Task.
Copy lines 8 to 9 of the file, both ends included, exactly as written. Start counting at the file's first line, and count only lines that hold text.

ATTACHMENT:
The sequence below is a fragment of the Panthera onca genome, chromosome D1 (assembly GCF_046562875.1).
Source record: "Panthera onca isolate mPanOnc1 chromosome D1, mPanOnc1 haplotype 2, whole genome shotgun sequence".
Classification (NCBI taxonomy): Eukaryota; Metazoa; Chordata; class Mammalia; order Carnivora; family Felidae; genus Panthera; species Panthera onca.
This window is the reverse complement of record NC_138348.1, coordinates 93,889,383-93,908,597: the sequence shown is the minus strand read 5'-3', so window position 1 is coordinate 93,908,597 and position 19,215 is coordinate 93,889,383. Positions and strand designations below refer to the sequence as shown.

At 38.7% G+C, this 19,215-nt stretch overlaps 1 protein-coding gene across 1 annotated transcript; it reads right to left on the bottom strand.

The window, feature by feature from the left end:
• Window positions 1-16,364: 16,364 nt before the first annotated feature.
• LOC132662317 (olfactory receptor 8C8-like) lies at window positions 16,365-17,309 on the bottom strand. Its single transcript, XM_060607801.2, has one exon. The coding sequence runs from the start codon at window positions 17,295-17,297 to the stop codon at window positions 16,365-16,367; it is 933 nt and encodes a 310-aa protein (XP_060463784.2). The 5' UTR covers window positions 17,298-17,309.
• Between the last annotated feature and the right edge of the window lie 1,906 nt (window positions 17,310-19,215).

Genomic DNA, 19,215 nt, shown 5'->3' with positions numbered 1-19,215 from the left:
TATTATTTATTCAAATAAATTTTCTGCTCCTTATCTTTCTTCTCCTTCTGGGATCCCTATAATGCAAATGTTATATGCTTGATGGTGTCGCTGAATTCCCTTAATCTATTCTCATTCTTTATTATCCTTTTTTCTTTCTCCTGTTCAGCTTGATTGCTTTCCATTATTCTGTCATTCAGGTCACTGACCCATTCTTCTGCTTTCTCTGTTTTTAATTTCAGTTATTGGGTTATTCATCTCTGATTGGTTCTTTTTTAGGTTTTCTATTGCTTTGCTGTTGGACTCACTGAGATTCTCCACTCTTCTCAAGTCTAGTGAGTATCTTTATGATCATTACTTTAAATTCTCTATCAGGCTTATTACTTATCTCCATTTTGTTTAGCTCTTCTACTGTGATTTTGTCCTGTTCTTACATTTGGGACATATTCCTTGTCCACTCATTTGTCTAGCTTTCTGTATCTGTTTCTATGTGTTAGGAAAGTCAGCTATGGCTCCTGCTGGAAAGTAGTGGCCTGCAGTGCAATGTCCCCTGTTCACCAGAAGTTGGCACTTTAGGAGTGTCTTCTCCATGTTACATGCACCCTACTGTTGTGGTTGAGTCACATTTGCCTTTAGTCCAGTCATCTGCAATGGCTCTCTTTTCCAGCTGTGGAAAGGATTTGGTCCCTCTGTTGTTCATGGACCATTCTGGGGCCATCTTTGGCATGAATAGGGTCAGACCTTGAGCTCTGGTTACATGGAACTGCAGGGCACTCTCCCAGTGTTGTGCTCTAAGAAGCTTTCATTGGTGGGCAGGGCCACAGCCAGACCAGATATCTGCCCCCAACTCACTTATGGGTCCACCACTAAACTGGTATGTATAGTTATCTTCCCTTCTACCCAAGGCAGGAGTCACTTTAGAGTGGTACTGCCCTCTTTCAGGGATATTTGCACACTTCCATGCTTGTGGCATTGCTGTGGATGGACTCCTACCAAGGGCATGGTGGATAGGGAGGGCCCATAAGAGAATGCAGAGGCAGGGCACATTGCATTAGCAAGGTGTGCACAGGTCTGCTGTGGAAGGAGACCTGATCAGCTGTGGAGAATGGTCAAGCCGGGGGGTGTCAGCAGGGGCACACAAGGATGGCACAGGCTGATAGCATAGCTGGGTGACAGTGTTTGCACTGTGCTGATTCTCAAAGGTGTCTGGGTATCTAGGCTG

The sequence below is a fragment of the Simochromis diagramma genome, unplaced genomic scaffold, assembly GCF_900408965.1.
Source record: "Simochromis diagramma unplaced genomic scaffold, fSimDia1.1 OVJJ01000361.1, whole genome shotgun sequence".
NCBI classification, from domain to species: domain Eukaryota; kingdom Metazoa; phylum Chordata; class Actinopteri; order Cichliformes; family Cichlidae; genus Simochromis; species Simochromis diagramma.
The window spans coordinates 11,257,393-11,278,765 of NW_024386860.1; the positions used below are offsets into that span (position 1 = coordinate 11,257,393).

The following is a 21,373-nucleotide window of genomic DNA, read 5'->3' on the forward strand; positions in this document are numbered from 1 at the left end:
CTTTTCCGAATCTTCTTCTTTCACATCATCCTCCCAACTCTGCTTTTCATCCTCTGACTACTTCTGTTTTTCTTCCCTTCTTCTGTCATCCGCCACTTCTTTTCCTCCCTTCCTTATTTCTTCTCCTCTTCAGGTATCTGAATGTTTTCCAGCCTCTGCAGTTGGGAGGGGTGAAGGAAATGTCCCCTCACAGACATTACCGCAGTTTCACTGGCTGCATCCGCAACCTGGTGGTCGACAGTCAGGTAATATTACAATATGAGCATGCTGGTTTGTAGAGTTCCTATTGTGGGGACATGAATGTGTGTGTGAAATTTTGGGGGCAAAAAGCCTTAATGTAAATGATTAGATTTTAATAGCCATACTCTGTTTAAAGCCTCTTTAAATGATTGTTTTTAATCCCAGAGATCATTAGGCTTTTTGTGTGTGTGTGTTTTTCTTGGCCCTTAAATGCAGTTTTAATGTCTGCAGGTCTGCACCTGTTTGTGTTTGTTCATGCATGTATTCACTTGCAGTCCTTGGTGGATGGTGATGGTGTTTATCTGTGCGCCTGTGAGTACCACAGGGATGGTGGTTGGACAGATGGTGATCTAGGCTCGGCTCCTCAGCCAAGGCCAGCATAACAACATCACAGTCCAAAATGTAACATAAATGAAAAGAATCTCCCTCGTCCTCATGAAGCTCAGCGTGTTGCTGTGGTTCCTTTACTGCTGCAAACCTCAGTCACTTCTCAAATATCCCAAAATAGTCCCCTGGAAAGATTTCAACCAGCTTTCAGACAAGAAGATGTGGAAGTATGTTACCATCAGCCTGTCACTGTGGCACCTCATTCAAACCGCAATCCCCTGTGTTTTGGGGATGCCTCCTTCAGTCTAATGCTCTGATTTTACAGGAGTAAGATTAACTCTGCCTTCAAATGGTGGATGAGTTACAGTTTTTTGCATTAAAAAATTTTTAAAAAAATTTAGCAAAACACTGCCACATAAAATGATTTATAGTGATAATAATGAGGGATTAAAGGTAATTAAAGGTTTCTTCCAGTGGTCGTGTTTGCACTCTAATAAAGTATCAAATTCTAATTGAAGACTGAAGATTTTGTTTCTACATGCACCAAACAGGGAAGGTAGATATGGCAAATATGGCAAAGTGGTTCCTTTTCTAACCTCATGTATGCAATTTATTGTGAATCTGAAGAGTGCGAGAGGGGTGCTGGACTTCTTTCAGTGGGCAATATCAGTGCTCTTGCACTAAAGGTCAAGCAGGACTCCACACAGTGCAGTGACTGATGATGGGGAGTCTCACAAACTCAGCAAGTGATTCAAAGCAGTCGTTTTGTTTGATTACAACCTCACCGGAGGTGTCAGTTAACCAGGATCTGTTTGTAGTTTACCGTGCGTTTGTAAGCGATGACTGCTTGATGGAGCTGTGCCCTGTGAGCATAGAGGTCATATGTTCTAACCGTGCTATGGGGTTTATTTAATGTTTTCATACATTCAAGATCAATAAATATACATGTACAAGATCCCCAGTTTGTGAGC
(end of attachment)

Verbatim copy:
• LOC132662317 (olfactory receptor 8C8-like) lies at window positions 16,365-17,309 on the bottom strand. Its single transcript, XM_060607801.2, has one exon. The coding sequence runs from the start codon at window positions 17,295-17,297 to the stop codon at window positions 16,365-16,367; it is 933 nt and encodes a 310-aa protein (XP_060463784.2). The 5' UTR covers window positions 17,298-17,309.
• Between the last annotated feature and the right edge of the window lie 1,906 nt (window positions 17,310-19,215).